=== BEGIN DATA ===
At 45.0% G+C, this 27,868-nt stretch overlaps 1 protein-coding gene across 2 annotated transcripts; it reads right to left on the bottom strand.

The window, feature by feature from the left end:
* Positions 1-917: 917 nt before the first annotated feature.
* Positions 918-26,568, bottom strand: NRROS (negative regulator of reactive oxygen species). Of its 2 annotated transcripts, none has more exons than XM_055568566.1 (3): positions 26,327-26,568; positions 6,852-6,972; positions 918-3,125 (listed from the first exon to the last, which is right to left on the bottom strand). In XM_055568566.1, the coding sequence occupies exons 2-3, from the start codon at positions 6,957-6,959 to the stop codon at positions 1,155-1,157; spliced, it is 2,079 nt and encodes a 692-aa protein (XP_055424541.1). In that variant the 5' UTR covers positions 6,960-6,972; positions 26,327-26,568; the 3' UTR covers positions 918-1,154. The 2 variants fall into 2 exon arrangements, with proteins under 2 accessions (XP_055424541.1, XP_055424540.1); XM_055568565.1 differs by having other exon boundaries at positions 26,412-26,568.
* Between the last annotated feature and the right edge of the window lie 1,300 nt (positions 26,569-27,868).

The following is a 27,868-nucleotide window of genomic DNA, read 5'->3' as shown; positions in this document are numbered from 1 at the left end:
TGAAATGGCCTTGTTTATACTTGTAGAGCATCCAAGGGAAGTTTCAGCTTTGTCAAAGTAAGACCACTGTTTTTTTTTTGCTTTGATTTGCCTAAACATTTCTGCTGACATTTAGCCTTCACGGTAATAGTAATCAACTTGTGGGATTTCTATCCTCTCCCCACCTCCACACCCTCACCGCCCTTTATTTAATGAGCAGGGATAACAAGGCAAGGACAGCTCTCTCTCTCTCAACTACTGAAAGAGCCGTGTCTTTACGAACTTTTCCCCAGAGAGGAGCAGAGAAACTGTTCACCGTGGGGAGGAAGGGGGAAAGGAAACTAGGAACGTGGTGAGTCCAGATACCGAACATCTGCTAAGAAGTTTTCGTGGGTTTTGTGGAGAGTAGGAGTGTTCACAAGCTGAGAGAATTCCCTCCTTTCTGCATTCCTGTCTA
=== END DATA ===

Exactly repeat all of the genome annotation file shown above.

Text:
At 45.0% G+C, this 27,868-nt stretch overlaps 1 protein-coding gene across 2 annotated transcripts; it reads right to left on the bottom strand.

The window, feature by feature from the left end:
* Positions 1-917: 917 nt before the first annotated feature.
* Positions 918-26,568, bottom strand: NRROS (negative regulator of reactive oxygen species). Of its 2 annotated transcripts, none has more exons than XM_055568566.1 (3): positions 26,327-26,568; positions 6,852-6,972; positions 918-3,125 (listed from the first exon to the last, which is right to left on the bottom strand). In XM_055568566.1, the coding sequence occupies exons 2-3, from the start codon at positions 6,957-6,959 to the stop codon at positions 1,155-1,157; spliced, it is 2,079 nt and encodes a 692-aa protein (XP_055424541.1). In that variant the 5' UTR covers positions 6,960-6,972; positions 26,327-26,568; the 3' UTR covers positions 918-1,154. The 2 variants fall into 2 exon arrangements, with proteins under 2 accessions (XP_055424541.1, XP_055424540.1); XM_055568565.1 differs by having other exon boundaries at positions 26,412-26,568.
* Between the last annotated feature and the right edge of the window lie 1,300 nt (positions 26,569-27,868).

The following is a 27,868-nucleotide window of genomic DNA, read 5'->3' as shown; positions in this document are numbered from 1 at the left end:
TGAAATGGCCTTGTTTATACTTGTAGAGCATCCAAGGGAAGTTTCAGCTTTGTCAAAGTAAGACCACTGTTTTTTTTTTGCTTTGATTTGCCTAAACATTTCTGCTGACATTTAGCCTTCACGGTAATAGTAATCAACTTGTGGGATTTCTATCCTCTCCCCACCTCCACACCCTCACCGCCCTTTATTTAATGAGCAGGGATAACAAGGCAAGGACAGCTCTCTCTCTCTCAACTACTGAAAGAGCCGTGTCTTTACGAACTTTTCCCCAGAGAGGAGCAGAGAAACTGTTCACCGTGGGGAGGAAGGGGGAAAGGAAACTAGGAACGTGGTGAGTCCAGATACCGAACATCTGCTAAGAAGTTTTCGTGGGTTTTGTGGAGAGTAGGAGTGTTCACAAGCTGAGAGAATTCCCTCCTTTCTGCATTCCTGTCTA